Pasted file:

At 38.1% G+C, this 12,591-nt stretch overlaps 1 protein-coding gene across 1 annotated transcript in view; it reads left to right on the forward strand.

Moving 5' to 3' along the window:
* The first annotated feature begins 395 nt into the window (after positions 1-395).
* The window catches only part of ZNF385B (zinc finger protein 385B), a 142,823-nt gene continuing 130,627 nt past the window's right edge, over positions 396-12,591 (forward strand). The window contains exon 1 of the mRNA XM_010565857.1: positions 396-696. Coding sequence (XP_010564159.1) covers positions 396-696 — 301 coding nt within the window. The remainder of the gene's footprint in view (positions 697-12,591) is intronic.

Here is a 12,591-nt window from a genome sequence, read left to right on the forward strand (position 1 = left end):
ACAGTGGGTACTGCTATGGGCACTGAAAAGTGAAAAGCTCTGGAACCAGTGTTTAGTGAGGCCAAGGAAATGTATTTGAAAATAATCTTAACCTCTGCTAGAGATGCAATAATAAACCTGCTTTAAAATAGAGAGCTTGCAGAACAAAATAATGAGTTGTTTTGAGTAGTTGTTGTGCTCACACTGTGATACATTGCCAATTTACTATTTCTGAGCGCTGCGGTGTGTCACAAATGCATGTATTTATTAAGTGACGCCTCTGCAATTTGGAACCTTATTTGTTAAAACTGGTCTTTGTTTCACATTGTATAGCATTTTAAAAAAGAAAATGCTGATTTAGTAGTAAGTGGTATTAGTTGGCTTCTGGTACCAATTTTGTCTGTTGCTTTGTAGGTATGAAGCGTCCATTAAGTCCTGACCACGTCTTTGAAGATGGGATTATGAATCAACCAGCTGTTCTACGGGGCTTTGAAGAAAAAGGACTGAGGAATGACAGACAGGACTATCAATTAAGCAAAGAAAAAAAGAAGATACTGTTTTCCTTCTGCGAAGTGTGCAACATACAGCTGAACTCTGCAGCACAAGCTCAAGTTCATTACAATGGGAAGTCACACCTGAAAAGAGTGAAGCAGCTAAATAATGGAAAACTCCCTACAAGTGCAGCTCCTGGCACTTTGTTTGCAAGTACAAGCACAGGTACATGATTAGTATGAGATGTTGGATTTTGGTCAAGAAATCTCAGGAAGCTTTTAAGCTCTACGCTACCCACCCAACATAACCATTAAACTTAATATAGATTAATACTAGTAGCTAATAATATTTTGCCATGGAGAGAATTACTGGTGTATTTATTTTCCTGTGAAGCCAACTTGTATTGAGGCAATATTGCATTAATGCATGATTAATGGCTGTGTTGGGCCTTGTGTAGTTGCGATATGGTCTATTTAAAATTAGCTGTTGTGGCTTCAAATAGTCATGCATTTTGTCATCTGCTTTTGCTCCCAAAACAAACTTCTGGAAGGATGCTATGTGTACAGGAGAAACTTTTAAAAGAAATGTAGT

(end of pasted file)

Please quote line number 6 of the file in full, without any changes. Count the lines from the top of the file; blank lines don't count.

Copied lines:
ACAGTGGGTACTGCTATGGGCACTGAAAAGTGAAAAGCTCTGGAACCAGTGTTTAGTGAGGCCAAGGAAATGTATTTGAAAATAATCTTAACCTCTGCTAGAGATGCAATAATAAACCTGCTTTAAAATAGAGAGCTTGCAGAACAAAATAATGAGTTGTTTTGAGTAGTTGTTGTGCTCACACTGTGATACATTGCCAATTTACTATTTCTGAGCGCTGCGGTGTGTCACAAATGCATGTATTTATTAAGTGACGCCTCTGCAATTTGGAACCTTATTTGTTAAAACTGGTCTTTGTTTCACATTGTATAGCATTTTAAAAAAGAAAATGCTGATTTAGTAGTAAGTGGTATTAGTTGGCTTCTGGTACCAATTTTGTCTGTTGCTTTGTAGGTATGAAGCGTCCATTAAGTCCTGACCACGTCTTTGAAGATGGGATTATGAATCAACCAGCTGTTCTACGGGGCTTTGAAGAAAAAGGACTGAGGAATGACAGACAGGACTATCAATTAAGCAAAGAAAAAAAGAAGATACTGTTTTCCTTCTGCGAAGTGTGCAACATACAGCTGAACTCTGCAGCACAAGCTCAAGTTCATTACAATGGGAAGTCACACCTGAAAAGAGTGAAGCAGCTAAATAATGGAAAACTCCCTACAAGTGCAGCTCCTGGCACTTTGTTTGCAAGTACAAGCACAGGTACATGATTAGTATGAGATGTTGGATTTTGGTCAAGAAATCTCAGGAAGCTTTTAAGCTCTACGCTACCCACCCAACATAACCATTAAACTTAATATAGATTAATACTAGTAGCTAATAATATTTTGCCATGGAGAGAATTACTGGTGTATTTATTTTCCTGTGAAGCCAACTTGTATTGAGGCAATATTGCATTAATGCATGATTAATGGCTGTGTTGGGCCTTGTGTAGTTGCGATATGGTCTATTTAAAATTAGCTGTTGTGGCTTCAAATAGTCATGCATTTTGTCATCTGCTTTTGCTCCCAAAACAAACTTCTGGAAGGATGCTATGTGTACAGGAGAAACTTTTAAAAGAAATGTAGT